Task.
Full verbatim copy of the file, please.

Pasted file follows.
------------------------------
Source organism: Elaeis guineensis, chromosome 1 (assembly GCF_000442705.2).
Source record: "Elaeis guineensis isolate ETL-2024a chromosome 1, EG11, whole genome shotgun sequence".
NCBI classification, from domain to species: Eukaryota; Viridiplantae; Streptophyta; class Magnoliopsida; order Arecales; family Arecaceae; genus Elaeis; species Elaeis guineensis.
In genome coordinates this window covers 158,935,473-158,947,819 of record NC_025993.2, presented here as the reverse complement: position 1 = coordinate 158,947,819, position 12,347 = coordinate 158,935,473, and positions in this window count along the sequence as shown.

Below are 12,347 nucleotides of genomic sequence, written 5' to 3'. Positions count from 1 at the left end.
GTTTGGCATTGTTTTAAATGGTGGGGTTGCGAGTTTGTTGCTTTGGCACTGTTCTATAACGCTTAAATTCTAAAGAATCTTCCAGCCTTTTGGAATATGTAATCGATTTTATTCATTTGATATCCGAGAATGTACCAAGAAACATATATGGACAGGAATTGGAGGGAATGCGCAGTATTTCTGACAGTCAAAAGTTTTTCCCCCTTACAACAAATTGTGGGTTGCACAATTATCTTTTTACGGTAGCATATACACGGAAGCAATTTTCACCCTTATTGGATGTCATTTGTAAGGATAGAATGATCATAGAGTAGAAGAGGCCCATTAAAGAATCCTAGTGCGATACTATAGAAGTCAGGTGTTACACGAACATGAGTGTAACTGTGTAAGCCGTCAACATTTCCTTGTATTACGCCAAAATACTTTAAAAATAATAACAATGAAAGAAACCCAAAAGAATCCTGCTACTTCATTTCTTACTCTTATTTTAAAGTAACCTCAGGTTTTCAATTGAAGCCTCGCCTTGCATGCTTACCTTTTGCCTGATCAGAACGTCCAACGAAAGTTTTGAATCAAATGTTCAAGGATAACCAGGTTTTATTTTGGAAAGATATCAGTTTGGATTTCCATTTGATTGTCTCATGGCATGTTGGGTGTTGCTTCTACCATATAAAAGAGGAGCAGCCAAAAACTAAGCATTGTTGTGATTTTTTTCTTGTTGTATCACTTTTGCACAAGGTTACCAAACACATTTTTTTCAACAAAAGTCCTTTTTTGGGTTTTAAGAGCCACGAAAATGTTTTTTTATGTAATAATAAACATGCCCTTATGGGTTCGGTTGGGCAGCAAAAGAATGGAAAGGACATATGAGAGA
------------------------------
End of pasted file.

Source organism: Elaeis guineensis, chromosome 1 (assembly GCF_000442705.2).
Source record: "Elaeis guineensis isolate ETL-2024a chromosome 1, EG11, whole genome shotgun sequence".
NCBI classification, from domain to species: Eukaryota; Viridiplantae; Streptophyta; class Magnoliopsida; order Arecales; family Arecaceae; genus Elaeis; species Elaeis guineensis.
In genome coordinates this window covers 158,935,473-158,947,819 of record NC_025993.2, presented here as the reverse complement: position 1 = coordinate 158,947,819, position 12,347 = coordinate 158,935,473, and positions in this window count along the sequence as shown.

Below are 12,347 nucleotides of genomic sequence, written 5' to 3'. Positions count from 1 at the left end.
GTTTGGCATTGTTTTAAATGGTGGGGTTGCGAGTTTGTTGCTTTGGCACTGTTCTATAACGCTTAAATTCTAAAGAATCTTCCAGCCTTTTGGAATATGTAATCGATTTTATTCATTTGATATCCGAGAATGTACCAAGAAACATATATGGACAGGAATTGGAGGGAATGCGCAGTATTTCTGACAGTCAAAAGTTTTTCCCCCTTACAACAAATTGTGGGTTGCACAATTATCTTTTTACGGTAGCATATACACGGAAGCAATTTTCACCCTTATTGGATGTCATTTGTAAGGATAGAATGATCATAGAGTAGAAGAGGCCCATTAAAGAATCCTAGTGCGATACTATAGAAGTCAGGTGTTACACGAACATGAGTGTAACTGTGTAAGCCGTCAACATTTCCTTGTATTACGCCAAAATACTTTAAAAATAATAACAATGAAAGAAACCCAAAAGAATCCTGCTACTTCATTTCTTACTCTTATTTTAAAGTAACCTCAGGTTTTCAATTGAAGCCTCGCCTTGCATGCTTACCTTTTGCCTGATCAGAACGTCCAACGAAAGTTTTGAATCAAATGTTCAAGGATAACCAGGTTTTATTTTGGAAAGATATCAGTTTGGATTTCCATTTGATTGTCTCATGGCATGTTGGGTGTTGCTTCTACCATATAAAAGAGGAGCAGCCAAAAACTAAGCATTGTTGTGATTTTTTTCTTGTTGTATCACTTTTGCACAAGGTTACCAAACACATTTTTTTCAACAAAAGTCCTTTTTTGGGTTTTAAGAGCCACGAAAATGTTTTTTTATGTAATAATAAACATGCCCTTATGGGTTCGGTTGGGCAGCAAAAGAATGGAAAGGACATATGAGAGA